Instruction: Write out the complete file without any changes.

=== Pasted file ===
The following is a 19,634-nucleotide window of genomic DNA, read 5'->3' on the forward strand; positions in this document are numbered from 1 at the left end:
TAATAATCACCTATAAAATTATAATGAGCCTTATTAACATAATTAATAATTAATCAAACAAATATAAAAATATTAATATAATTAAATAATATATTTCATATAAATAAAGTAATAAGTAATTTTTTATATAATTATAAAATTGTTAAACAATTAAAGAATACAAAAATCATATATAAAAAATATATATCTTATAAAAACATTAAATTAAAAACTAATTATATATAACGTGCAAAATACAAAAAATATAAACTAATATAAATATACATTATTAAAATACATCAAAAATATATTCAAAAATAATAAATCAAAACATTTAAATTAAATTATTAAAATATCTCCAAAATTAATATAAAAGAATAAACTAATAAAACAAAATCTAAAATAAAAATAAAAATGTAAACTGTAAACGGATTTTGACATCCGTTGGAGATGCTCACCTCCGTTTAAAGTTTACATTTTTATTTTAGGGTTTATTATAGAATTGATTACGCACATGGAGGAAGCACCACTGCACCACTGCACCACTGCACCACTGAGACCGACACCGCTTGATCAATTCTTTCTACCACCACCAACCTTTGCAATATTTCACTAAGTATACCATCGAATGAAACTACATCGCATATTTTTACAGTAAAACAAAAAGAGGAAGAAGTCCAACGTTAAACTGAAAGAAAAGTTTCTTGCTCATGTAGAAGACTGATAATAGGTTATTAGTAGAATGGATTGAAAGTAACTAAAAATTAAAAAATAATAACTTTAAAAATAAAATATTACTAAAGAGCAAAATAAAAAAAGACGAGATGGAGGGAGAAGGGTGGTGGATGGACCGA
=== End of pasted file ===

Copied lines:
The following is a 19,634-nucleotide window of genomic DNA, read 5'->3' on the forward strand; positions in this document are numbered from 1 at the left end:
TAATAATCACCTATAAAATTATAATGAGCCTTATTAACATAATTAATAATTAATCAAACAAATATAAAAATATTAATATAATTAAATAATATATTTCATATAAATAAAGTAATAAGTAATTTTTTATATAATTATAAAATTGTTAAACAATTAAAGAATACAAAAATCATATATAAAAAATATATATCTTATAAAAACATTAAATTAAAAACTAATTATATATAACGTGCAAAATACAAAAAATATAAACTAATATAAATATACATTATTAAAATACATCAAAAATATATTCAAAAATAATAAATCAAAACATTTAAATTAAATTATTAAAATATCTCCAAAATTAATATAAAAGAATAAACTAATAAAACAAAATCTAAAATAAAAATAAAAATGTAAACTGTAAACGGATTTTGACATCCGTTGGAGATGCTCACCTCCGTTTAAAGTTTACATTTTTATTTTAGGGTTTATTATAGAATTGATTACGCACATGGAGGAAGCACCACTGCACCACTGCACCACTGCACCACTGAGACCGACACCGCTTGATCAATTCTTTCTACCACCACCAACCTTTGCAATATTTCACTAAGTATACCATCGAATGAAACTACATCGCATATTTTTACAGTAAAACAAAAAGAGGAAGAAGTCCAACGTTAAACTGAAAGAAAAGTTTCTTGCTCATGTAGAAGACTGATAATAGGTTATTAGTAGAATGGATTGAAAGTAACTAAAAATTAAAAAATAATAACTTTAAAAATAAAATATTACTAAAGAGCAAAATAAAAAAAGACGAGATGGAGGGAGAAGGGTGGTGGATGGACCGA